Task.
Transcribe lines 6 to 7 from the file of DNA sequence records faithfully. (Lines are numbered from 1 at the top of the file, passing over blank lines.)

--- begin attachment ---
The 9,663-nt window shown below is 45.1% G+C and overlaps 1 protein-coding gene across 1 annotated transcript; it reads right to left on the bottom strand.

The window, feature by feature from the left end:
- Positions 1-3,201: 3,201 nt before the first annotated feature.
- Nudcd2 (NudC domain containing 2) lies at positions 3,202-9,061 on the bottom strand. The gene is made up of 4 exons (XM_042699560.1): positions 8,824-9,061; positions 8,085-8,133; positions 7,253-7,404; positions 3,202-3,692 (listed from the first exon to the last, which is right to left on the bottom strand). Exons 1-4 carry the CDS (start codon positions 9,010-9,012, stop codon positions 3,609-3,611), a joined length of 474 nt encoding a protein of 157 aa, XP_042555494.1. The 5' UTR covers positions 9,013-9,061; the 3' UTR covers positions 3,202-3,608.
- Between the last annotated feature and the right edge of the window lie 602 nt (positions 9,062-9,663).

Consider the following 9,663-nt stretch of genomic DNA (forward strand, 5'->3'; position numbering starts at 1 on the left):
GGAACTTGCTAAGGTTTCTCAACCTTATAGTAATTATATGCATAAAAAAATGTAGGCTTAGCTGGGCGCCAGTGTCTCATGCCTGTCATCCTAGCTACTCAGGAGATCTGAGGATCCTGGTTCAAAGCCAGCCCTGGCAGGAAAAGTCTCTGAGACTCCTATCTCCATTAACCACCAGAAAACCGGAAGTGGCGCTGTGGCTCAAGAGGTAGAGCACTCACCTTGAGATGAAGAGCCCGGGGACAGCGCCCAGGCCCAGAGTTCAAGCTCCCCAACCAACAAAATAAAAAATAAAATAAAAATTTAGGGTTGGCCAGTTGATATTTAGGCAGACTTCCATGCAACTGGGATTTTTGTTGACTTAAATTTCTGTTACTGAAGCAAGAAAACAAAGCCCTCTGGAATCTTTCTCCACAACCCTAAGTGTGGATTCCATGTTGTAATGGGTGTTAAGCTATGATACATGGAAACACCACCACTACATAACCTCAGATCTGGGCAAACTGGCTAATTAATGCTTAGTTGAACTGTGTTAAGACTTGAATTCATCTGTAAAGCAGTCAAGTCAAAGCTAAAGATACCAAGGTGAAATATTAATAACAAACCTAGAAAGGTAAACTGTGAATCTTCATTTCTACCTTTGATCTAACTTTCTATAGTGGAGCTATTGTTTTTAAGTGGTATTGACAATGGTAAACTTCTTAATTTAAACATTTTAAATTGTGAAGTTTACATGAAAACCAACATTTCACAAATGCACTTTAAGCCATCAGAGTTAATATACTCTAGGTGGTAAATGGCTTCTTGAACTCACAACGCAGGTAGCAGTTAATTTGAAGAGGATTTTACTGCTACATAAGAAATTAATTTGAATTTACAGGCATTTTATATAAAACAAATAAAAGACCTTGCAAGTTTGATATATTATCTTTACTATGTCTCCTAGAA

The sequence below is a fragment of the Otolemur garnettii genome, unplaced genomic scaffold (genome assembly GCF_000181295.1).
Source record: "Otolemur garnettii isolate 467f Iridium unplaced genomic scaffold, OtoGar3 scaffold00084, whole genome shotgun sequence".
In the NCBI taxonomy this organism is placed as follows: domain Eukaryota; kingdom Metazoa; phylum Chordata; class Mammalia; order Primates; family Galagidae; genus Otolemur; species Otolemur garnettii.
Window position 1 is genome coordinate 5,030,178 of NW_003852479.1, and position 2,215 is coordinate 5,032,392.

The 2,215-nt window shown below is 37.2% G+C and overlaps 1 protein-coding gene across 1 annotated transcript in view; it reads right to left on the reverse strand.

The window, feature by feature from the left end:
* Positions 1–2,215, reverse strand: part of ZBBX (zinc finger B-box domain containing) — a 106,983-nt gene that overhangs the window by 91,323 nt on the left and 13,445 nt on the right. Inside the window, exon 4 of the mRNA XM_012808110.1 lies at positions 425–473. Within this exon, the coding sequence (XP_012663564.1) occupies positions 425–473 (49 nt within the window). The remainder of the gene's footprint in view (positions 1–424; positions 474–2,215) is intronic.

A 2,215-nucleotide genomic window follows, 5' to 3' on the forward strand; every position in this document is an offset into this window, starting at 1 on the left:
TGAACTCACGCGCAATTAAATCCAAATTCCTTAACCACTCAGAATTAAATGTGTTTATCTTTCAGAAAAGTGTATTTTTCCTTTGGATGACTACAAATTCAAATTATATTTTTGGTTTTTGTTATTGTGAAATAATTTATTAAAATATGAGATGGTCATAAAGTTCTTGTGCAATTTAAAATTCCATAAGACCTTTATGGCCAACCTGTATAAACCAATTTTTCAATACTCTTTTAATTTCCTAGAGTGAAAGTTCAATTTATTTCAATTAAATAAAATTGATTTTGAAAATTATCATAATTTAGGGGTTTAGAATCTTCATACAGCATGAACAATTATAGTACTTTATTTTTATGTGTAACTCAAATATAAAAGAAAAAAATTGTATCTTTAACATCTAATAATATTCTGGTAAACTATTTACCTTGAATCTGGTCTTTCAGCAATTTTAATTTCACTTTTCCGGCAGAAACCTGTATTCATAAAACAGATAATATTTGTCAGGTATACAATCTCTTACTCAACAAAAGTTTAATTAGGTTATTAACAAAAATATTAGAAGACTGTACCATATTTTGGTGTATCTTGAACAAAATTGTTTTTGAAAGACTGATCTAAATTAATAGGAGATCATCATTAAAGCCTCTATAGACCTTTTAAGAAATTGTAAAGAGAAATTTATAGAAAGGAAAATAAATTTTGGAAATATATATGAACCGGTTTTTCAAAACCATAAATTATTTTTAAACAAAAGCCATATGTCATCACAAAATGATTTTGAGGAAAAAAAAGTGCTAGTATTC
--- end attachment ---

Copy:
Consider the following 9,663-nt stretch of genomic DNA (forward strand, 5'->3'; position numbering starts at 1 on the left):
GGAACTTGCTAAGGTTTCTCAACCTTATAGTAATTATATGCATAAAAAAATGTAGGCTTAGCTGGGCGCCAGTGTCTCATGCCTGTCATCCTAGCTACTCAGGAGATCTGAGGATCCTGGTTCAAAGCCAGCCCTGGCAGGAAAAGTCTCTGAGACTCCTATCTCCATTAACCACCAGAAAACCGGAAGTGGCGCTGTGGCTCAAGAGGTAGAGCACTCACCTTGAGATGAAGAGCCCGGGGACAGCGCCCAGGCCCAGAGTTCAAGCTCCCCAACCAACAAAATAAAAAATAAAATAAAAATTTAGGGTTGGCCAGTTGATATTTAGGCAGACTTCCATGCAACTGGGATTTTTGTTGACTTAAATTTCTGTTACTGAAGCAAGAAAACAAAGCCCTCTGGAATCTTTCTCCACAACCCTAAGTGTGGATTCCATGTTGTAATGGGTGTTAAGCTATGATACATGGAAACACCACCACTACATAACCTCAGATCTGGGCAAACTGGCTAATTAATGCTTAGTTGAACTGTGTTAAGACTTGAATTCATCTGTAAAGCAGTCAAGTCAAAGCTAAAGATACCAAGGTGAAATATTAATAACAAACCTAGAAAGGTAAACTGTGAATCTTCATTTCTACCTTTGATCTAACTTTCTATAGTGGAGCTATTGTTTTTAAGTGGTATTGACAATGGTAAACTTCTTAATTTAAACATTTTAAATTGTGAAGTTTACATGAAAACCAACATTTCACAAATGCACTTTAAGCCATCAGAGTTAATATACTCTAGGTGGTAAATGGCTTCTTGAACTCACAACGCAGGTAGCAGTTAATTTGAAGAGGATTTTACTGCTACATAAGAAATTAATTTGAATTTACAGGCATTTTATATAAAACAAATAAAAGACCTTGCAAGTTTGATATATTATCTTTACTATGTCTCCTAGAA